IT WAS only when the gates of the Nazi death camps were thrown open that the industrial scale of Hitler’s killing became known.
Western diplomats had received scattered information about Nazi massacres of Jewish people and “undesirables” in occupied Poland and Russia but it was difficult to confirm.
Yet just 70 years since the end of the Second World War, a genocide is taking place once again, this time against Christians.
Scores have already been murdered by Islamic State and thousands forced to leave ancient Christian communities in northeastern Syria and western Iraq as the extremists demand they either convert to Islam, pay an extortionate rate of tax or face execution.
Some have even been crucified.
Despite concerns being raised by religious leaders including the Archbishop of Canterbury Justin Welby, the plight of Christian refugees is largely being ignored by the western world.
Now a charity, which is being funded by Jewish peer George Weidenfeld, who escaped Nazi-occupied Austria with the help of British Christians, is taking matters into its own hands by mounting a series of rescue missions to save the Syrian Christians.
Lord Weidenfeld, who was smuggled to safety by Quakers at the age of five, said: “I have a debt to repay.”
So far the charity, the Barnabas Fund, has liberated 158 Christians from Syria and found them a new home in Poland.
Its founder and international director Patrick Sookhdeo has recently returned from a visit to eastern Europe, where he was seeking refuge for the hundreds of thousands of Syrian Christians who continue to live under the tyranny of IS.
According to Mr Sookhdeo, Britain’s offer to take up to 20,000 Syrian refugees inadvertently discriminates against the Christian communities most victimised by the Islamic State butchers.
He said: “The British government has said it will take 20,000 refugees and we have said, ‘Will you not take some Christians?’ But we have had no reply.
“We have even put out a joint statement with Muslim Aid to the Government saying both communities are suffering, can’t you look after both?
“What David Cameron is doing, we believe, is unfair.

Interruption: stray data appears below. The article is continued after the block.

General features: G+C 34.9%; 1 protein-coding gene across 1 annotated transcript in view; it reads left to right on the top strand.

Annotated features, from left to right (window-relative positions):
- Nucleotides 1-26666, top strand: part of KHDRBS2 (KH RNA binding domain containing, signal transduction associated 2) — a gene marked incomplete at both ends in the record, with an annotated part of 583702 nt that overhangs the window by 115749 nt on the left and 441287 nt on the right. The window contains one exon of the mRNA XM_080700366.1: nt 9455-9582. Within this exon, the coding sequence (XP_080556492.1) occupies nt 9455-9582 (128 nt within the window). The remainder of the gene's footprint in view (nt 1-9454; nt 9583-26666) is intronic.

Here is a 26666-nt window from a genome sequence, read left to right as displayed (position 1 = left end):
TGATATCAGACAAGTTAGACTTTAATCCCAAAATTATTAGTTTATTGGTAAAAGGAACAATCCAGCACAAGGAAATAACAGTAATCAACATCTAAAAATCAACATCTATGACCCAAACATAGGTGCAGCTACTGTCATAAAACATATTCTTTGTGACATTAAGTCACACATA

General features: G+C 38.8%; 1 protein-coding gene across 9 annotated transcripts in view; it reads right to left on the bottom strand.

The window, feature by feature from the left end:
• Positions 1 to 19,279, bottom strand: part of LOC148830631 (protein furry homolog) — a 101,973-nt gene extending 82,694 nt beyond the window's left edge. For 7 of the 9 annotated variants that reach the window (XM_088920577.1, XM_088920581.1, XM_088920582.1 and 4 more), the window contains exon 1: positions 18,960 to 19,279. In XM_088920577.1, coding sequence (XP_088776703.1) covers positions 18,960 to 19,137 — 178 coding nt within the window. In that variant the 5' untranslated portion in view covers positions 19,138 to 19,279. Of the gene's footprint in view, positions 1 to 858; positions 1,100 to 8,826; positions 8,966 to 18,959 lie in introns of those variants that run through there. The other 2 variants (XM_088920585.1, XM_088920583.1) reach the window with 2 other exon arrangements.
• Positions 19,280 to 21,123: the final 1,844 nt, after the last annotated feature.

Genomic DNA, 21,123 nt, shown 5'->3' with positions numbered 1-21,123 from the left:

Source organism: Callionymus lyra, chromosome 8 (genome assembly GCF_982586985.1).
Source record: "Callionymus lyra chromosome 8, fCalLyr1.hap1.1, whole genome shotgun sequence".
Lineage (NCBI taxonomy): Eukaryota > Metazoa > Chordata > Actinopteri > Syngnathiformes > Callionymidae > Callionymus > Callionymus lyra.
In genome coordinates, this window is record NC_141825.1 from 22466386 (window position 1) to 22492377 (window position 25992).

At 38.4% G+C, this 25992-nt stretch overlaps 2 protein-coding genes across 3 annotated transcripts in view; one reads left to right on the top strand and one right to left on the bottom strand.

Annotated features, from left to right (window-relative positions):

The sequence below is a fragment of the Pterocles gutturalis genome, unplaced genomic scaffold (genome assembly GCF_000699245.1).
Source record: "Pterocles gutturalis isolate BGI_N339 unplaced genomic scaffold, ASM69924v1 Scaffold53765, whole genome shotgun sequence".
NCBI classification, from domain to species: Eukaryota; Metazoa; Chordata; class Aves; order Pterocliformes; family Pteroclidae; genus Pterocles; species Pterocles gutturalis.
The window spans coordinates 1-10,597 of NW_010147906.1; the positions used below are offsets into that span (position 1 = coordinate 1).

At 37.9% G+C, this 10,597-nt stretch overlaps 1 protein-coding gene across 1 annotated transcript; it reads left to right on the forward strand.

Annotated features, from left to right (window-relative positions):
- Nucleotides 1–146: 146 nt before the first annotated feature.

“He has said he will go to the camps to get the refugees, but the problem is that the Christians don’t like to live in the camp.
“What they prefer to do is to live in church halls or else with families and the reason is that it is safer for them. What we are saying to the Government is that you need a broader based approach.
“By all means take the most vulnerable people but don’t just take them from the camps because you are only going to get one kind of people. When it comes to other countries they all say that European legislation means you can’t discriminate between one religious community and another but we say surely the most vulnerable are the ones you have got to be taking in.”
In areas controlled by IS, Christians have been crucified, beheaded, raped and subjected to forced conversion.
Christian children are also being sold as slaves.
Mr Sookhdeo added: “It is like going back 1,000 years seeing the barbarity that Christians are having to live under. I think we are dealing with a group which makes Nazism pale in comparison and I think they have lost all respect for human life.
“Crucifying these people is sending a message and they are using forms of killing which they believe have been sanctioned by Sharia law.
“For them what they are doing is perfectly normal and they don’t see a problem with it. It is that religious justification which is so appalling.”
Read more: express.co.uk